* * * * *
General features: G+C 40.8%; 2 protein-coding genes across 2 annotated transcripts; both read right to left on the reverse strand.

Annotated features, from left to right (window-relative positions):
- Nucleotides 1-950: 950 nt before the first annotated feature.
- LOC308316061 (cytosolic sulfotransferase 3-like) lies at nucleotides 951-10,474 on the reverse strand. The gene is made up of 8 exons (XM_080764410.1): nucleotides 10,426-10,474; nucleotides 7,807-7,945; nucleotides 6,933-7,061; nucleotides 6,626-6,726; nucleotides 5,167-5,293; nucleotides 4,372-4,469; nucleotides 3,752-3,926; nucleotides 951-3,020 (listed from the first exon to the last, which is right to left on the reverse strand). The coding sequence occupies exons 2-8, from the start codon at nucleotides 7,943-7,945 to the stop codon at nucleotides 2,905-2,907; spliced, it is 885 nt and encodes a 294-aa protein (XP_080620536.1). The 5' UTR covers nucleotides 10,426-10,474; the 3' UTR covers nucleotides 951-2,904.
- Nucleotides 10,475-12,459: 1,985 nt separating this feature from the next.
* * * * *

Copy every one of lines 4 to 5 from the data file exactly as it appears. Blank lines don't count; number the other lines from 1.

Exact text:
- LOC308316061 (cytosolic sulfotransferase 3-like) lies at nucleotides 951-10,474 on the reverse strand. The gene is made up of 8 exons (XM_080764410.1): nucleotides 10,426-10,474; nucleotides 7,807-7,945; nucleotides 6,933-7,061; nucleotides 6,626-6,726; nucleotides 5,167-5,293; nucleotides 4,372-4,469; nucleotides 3,752-3,926; nucleotides 951-3,020 (listed from the first exon to the last, which is right to left on the reverse strand). The coding sequence occupies exons 2-8, from the start codon at nucleotides 7,943-7,945 to the stop codon at nucleotides 2,905-2,907; spliced, it is 885 nt and encodes a 294-aa protein (XP_080620536.1). The 5' UTR covers nucleotides 10,426-10,474; the 3' UTR covers nucleotides 951-2,904.
- Nucleotides 10,475-12,459: 1,985 nt separating this feature from the next.